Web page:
Sep 20, 2022 - News

Des Moines to launch a new lead pipe abatement program

Illustration of pipes shaped like a dollar sign.
Illustration: Maura Losch/Axios

Roughly 20,000 metro homes have lead water pipes that will cost upwards of $200 million to replace, according to estimates from Des Moines Water Works (DMWW) provided to Axios last week.

Why it matters: Lead is destructive to human health and it can leach from pipes into water systems.

State of play: Iowa has among the highest estimated rate of children — 76% of kids under 6 — with lead detected in their blood, according to a study published last year by JAMA Pediatrics.

  • The primary source for exposure being older housing.
  • Lead pipes were largely phased out before 1940 while the commercial sale of lead-based paint was banned by the federal government in 1978.

Driving the news: The utility is spearheading the creation of a pilot program among metro governments to help families shoulder the replacement costs, Jenny Puffer, director of water distribution, tells Axios.

  • The goal is to launch early next year and to first target neighborhoods with the worst problems.

What's happening: Metro customers own and are generally responsible for water line maintenance on their property. The typical cost to remove lead pipes from a home is around $10,000, Puffer said.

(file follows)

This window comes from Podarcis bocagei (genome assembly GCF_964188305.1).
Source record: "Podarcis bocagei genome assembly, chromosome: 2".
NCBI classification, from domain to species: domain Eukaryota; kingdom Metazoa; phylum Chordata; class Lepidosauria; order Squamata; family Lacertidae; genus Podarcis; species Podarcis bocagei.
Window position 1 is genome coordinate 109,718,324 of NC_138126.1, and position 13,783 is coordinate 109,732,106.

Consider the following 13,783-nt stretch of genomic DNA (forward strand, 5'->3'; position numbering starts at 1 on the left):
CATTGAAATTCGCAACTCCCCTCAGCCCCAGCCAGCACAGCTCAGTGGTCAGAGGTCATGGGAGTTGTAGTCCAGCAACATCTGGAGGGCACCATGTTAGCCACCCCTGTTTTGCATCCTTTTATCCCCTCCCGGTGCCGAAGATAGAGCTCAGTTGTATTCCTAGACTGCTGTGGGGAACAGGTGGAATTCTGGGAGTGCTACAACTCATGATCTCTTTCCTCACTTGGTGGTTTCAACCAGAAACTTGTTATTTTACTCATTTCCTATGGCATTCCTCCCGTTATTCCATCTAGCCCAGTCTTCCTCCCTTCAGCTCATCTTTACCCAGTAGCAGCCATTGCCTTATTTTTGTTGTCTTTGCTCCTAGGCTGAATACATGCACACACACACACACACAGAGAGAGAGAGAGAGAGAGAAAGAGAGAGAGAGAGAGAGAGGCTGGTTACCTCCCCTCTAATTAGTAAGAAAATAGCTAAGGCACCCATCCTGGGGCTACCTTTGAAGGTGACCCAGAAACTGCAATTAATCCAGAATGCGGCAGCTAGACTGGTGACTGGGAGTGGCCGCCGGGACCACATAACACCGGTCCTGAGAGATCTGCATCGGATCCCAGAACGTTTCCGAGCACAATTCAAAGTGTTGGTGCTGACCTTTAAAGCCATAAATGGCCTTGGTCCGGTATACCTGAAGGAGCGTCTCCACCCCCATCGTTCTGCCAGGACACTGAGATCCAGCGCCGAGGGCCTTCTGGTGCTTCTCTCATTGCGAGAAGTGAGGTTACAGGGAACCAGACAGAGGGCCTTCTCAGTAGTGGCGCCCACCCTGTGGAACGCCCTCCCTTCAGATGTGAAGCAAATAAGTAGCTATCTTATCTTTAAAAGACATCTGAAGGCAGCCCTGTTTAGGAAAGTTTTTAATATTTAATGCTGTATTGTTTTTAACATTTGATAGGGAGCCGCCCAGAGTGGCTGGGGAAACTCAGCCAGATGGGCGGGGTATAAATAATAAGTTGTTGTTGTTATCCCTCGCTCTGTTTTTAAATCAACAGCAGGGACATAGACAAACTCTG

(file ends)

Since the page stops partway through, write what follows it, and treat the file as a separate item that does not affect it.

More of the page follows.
• State and federal grants frequently cover about half the cost but the remaining expense leaves the work unattainable for many families, Puffer said.
  • The DMWW program would attempt to cover much or all the rest.

The big picture: As many as 10 million U.S. homes and 400,000 schools get water through lead service lines, White House officials estimated last year.

Threat level: High.

Yes, but: DSM's water is not corrosive and, in many cases, lead is not actively leaching into drinking water, Puffer said.

  • Free testing is available for most DMWW customers who own homes built before 1940.

Check your home: DMWW has published a map showing locations with potential lead lines in DSM, Pleasant Hill, Windsor Heights and unincorporated Polk County.

Of note: People who live in other communities can check with their water utility provider for lead mapping.

Service line inventories are to be completed under federal guidelines by Oct. 16, 2024.

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